The Brisbane-based utility-scale solar and storage developer has today announced an agreement with China’s second-largest power generation company, China Huadian Corporation. The duo is set to co-develop and invest in renewable power generation with integrated battery energy storage systems in China, Australia and elsewhere in Asia.
The Sino-Australian joint venture is boosted by Japanese energy provider Jera, a company with whom both China Huadian and Lyon Group signed separate agreements with back in 2018. The latter deal is seeing to the construction of the Cape York Battery Power Plant.
The agreement between Lyon and China Huadian reaffirms and emboldens the two companies’ focus on overcoming the obstacles solar and wind energy face on their way to energy primacy.
In general, the new agreement looks to focus the two companies on battery-based energy storage system (BESS) opportunities across the board. Specifically, the two companies are looking at BESS retrofit opportunities in China and two other as yet unspecified Asian countries.
China Huadian has also agreed to co-develop, purchase, finance and construct Lyon’s advanced integrated solar battery power stations in Australia via its subsidiary Chian Huadian Engineering Co., a leading renewable EPC company.
The new agreement also covers the integration of long-duration BESS into new and existing Chian Huadian projects throughout China and the rest of Asia. The Asian energy giant seeks to utilise BESS to overcome the unstable power output of renewables, avoid curtailment, increase the efficiency of existing projects and lead to the development and acquisition of new and existing renewable energy generation projects.
Both China Huadian and Jera see Lyon Group as a great assistant in overcoming the impediments to utility-scale renewable energy generation. China Huadian and Jera’s generation portfolio’s number at approximately 150 GW and 74 GW respectively, making this another great step forward for Lyon Group into the wider Asian market. As Lyon Chair David Green said, the world’s biggest utilities are waking up to the imperative of marking solar and wind energy viable. “Major global utilities like China Huadian and Jera, and the others who have approached Lyon for assistance, are very focussed on addressing the very real limitations of traditional renewables,” said Green.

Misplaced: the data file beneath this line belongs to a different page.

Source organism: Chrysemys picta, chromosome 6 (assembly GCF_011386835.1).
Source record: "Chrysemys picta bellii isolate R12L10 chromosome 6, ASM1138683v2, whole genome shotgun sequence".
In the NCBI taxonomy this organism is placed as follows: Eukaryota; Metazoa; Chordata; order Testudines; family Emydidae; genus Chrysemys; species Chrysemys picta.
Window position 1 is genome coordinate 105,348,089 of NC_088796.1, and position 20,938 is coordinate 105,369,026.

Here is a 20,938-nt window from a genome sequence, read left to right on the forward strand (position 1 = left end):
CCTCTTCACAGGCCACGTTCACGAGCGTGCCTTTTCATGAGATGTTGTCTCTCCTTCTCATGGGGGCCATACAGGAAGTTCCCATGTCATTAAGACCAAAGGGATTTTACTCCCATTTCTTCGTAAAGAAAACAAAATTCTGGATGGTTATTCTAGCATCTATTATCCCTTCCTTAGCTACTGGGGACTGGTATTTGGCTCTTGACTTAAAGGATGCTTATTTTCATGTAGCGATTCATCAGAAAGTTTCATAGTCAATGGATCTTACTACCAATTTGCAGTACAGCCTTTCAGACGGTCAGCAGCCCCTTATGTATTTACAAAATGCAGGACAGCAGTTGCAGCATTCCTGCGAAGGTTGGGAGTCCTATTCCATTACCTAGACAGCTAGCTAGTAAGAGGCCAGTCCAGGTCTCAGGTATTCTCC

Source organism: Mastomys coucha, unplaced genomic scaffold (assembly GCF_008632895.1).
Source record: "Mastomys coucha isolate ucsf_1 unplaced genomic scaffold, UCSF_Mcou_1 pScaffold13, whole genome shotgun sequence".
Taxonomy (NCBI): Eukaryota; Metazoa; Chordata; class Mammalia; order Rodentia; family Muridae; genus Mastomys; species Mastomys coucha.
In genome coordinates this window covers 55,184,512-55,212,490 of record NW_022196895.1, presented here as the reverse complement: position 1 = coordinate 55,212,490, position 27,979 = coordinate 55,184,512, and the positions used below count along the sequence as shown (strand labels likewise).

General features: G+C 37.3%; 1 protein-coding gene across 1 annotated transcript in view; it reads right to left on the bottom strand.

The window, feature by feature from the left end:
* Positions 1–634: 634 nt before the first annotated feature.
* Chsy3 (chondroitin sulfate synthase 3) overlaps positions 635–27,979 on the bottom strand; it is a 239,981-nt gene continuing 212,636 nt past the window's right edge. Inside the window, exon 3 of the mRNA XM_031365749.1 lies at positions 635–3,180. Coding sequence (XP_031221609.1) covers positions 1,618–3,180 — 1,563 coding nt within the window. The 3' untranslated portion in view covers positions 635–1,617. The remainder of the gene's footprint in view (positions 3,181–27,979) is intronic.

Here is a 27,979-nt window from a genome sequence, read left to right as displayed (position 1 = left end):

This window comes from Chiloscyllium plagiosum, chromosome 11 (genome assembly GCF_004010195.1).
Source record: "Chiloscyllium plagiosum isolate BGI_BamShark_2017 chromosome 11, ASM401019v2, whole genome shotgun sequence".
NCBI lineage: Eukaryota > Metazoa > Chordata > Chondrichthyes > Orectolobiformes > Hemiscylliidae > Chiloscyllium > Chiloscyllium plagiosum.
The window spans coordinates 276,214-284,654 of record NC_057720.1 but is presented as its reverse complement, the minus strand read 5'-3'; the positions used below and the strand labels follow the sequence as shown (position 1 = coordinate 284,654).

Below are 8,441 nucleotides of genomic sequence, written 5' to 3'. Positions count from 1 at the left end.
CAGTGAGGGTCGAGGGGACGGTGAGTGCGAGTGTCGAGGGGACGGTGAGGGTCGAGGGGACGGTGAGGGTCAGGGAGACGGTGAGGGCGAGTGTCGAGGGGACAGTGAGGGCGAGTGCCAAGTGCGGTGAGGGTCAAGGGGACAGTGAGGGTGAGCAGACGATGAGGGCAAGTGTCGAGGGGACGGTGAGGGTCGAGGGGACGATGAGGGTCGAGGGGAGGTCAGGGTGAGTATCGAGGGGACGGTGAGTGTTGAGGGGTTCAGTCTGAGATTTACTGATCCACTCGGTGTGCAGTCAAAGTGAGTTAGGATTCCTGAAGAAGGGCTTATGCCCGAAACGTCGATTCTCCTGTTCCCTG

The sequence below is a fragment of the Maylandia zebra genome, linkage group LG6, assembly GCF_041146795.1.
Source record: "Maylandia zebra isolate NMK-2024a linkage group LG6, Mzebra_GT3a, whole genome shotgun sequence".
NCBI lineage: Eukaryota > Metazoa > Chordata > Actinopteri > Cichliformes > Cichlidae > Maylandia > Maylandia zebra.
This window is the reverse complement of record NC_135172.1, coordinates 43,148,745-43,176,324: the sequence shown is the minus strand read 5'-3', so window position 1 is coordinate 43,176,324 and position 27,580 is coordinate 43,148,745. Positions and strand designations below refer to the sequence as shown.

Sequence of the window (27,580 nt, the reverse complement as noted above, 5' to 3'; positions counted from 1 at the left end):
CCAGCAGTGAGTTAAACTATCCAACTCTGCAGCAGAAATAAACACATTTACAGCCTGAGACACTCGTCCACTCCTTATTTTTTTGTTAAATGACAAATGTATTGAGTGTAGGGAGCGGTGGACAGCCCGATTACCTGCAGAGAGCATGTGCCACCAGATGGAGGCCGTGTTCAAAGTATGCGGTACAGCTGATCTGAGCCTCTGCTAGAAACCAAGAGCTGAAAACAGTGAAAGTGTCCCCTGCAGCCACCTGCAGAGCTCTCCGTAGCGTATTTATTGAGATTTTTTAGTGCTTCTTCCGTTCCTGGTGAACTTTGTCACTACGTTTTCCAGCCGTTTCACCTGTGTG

Green went on to stress the importance of the shift of major global utilities away from the inflexible traditional solar and wind generation “that is destabilising and often wasted”.
Like Australia, except by economies of scale almost incomparably larger, China is readily aware that renewable energy integration is by no means an unobstructed yellow brick road. For renewable energy generators in both countries the word “curtailment” is said with increasing bitterness. If leading generators like Jera and China Huadian aren’t able to find solutions such as those which Lyon Group can provide, namely, flexible and dispatchable power stations, the value of avoided curtailment will measure in the billions of Renminbi (RMB).
“China Huadian has big plans for solar and wind development,” continued Green, “but the significant curtailment and grid disturbance they have experienced to date shows that the volume of renewables they want to build will deliver great benefit, both technically and commercially, with integrated storage.”
Green insists life without BESS is hardly an improvement since traditional standalone solar and wind projects without distributed storage are destabilising, wasteful and generally less flexible than the thermal generation they’re replacing.
“Solving the inflexibility, instability and curtailment of solar and wind is key to lifting and eventually removing the physics, economics and political ceilings on zero emissions power,” concluded Green, “it’s the big global utilities that understand these challenges and are focussed on overcoming them.”
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